Samoan Islands hereafter lni'.ead ot
Apia. Apia Is In the terrtiory that
was alotted to Germany In the recent
distribution of the Samoan Islands,
while Pagopago Is the principal harbor
In the American part of the group.
The change is to go Into effect on the
trip of the steamer Sierra, the lirst ot
the new vessels, whlsn v;il bo hero on
the 27th of this month. She will be the
first American liner to make Pagopago
a port or call instead of Apia arid will
be the pioneer in What 1.1 "xpeeied to
grow Into a big traJe.
Pagopago is on the Island of Tutu la.
which Is American territory under a
government similar to that of Guam,
the governor being ConimanJer B. F.
Tllley, U. S. N. Since the settlement
of the nationality question harbor Im
provements have bssun and it nnval
station is being established. Wharf
buildings Is now under way.
At the present time Apia Is the lira-
est city of the Samoan group, but the
change In the route of the 'Oceanic
steamships and the government activi
ties at Pagopago are rapid causlncr rap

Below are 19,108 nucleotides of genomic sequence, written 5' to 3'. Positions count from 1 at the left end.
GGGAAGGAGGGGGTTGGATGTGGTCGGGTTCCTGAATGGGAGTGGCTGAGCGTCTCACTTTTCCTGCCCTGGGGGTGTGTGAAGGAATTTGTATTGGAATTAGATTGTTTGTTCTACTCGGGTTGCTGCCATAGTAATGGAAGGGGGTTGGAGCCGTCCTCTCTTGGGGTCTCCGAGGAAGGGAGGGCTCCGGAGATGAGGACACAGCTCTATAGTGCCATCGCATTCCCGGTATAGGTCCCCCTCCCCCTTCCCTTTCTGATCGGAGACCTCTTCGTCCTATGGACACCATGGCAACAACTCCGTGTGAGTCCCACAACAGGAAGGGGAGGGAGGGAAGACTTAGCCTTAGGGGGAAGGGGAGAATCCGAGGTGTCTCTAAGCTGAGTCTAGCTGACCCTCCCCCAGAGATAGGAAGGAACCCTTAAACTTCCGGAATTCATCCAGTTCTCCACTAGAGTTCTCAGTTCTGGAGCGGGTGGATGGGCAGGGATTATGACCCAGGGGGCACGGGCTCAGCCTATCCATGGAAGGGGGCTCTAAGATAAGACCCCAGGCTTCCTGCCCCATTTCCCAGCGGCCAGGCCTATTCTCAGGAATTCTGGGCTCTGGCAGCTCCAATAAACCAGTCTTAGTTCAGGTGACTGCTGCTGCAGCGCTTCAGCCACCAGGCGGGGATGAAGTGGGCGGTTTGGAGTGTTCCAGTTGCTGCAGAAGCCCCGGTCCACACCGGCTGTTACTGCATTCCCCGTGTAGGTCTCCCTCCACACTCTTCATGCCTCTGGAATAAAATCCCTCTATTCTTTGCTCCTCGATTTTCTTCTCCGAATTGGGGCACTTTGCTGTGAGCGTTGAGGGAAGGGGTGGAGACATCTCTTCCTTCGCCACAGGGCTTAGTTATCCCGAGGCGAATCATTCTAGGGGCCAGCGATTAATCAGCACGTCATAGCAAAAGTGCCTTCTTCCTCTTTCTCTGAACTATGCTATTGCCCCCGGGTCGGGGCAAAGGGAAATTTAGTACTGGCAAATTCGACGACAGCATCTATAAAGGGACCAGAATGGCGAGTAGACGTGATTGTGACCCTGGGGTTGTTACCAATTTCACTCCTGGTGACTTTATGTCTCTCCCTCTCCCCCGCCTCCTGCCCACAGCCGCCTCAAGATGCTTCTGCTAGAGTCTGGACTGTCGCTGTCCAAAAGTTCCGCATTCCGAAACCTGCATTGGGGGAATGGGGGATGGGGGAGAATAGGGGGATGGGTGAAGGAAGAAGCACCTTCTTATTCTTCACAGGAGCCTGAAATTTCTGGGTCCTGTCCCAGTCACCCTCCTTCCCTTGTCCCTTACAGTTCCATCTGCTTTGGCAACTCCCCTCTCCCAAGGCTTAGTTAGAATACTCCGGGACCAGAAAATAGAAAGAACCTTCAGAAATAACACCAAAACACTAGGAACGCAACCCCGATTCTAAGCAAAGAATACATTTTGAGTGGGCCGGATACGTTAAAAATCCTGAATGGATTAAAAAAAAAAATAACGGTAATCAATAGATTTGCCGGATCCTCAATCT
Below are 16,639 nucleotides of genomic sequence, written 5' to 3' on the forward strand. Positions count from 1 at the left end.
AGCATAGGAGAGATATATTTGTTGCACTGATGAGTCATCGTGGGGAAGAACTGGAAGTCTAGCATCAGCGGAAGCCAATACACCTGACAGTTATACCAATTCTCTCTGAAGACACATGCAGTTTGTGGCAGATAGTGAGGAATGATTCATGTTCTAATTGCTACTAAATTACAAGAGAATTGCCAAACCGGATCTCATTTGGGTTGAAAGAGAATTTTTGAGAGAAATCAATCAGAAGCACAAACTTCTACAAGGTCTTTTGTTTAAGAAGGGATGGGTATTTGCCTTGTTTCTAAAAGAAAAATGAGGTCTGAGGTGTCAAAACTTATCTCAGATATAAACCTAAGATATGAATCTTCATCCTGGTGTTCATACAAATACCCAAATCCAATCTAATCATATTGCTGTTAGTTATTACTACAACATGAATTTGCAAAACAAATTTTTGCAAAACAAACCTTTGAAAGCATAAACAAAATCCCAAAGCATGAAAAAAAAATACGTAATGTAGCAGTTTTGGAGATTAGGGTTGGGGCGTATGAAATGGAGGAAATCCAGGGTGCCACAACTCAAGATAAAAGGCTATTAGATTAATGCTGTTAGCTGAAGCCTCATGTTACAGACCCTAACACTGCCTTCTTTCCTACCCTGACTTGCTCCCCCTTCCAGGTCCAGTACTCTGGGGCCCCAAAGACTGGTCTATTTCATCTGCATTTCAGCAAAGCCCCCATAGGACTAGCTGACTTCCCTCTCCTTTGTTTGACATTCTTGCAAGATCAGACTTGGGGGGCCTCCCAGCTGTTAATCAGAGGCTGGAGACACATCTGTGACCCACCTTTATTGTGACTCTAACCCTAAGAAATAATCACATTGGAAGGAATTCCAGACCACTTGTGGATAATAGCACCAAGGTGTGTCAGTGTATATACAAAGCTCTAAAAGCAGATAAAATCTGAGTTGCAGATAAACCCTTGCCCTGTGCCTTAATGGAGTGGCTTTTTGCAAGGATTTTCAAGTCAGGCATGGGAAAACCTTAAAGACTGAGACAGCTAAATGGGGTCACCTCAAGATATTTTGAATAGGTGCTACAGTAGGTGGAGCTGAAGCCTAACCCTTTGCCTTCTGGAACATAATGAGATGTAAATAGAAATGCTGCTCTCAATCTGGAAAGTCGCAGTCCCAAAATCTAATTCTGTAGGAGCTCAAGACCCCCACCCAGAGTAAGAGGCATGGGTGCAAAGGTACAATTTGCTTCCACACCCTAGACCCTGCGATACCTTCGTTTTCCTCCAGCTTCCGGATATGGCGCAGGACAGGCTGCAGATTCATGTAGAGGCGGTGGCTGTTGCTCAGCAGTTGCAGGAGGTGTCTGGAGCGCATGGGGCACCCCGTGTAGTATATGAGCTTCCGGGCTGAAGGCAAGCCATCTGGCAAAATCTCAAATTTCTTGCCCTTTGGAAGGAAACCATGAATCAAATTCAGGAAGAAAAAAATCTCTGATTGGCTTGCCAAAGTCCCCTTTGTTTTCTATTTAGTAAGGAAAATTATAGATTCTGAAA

id growth of that place.
The last of the steamers to call at
Apia will be the Moana, on the return
from, her present trip.
HOME RULERS ELECTION.
The Independent nratv leaders mpt at
the home of J. K. Kaulla yesterdav and
continued their permanent organization
by the election of the following officers:
President D. KalauokalanI; vice-president,
J, K. Kaulia; treasurer, Jesse Ma-
Kainal. auditor, J. K. Prendenrast: se
cretary, J. K. NakookoO. Robert Wil
cox refused the offer of president on ac
count of his necessary absence at
Washington. The following execiitlvp
committee was chosen: James Quinn,
John Emmeluth, D. KalauokalanI Jr.,
S. K. Pua, William H. Kalllmai, Joseph
Clark, Solomon Mehedla, D. Kanuha
and the officers above named.
SEGREGATION OF PRISONERS.
The plan of segresratlnir lone from
short term prisoners will be carried out
by High Sheriff Brown and Jailor
Henry, and it Is believed it will be a
success. All convicts on the Islands
sentenced for more than one vear will
ue Drougnt to Honolulu and placed In.
ine xerrjconai prison. Tnose sentenced
for less than one year will be kept on
their respective Islands and c-Iven mich
work as the sheriffs may deem proper.
In the Territorial prison the short
term men will be kept separate as far
as possible from the long term convicts
and will be given a different class of
High Sheriff Brown has alrenriv thB
long term prisoners from Maul. H.iwnii
HONOLULU STOCK EXCHANGE.
Morniner Session Snips? rn iha
board, 10 Olaa, assessable, 4.875; 10
Olaa, paid up. 14: 15 Hawallnn Riio-nr
39: 5 Olaa. paid un. 14: 5 Walnlim 114-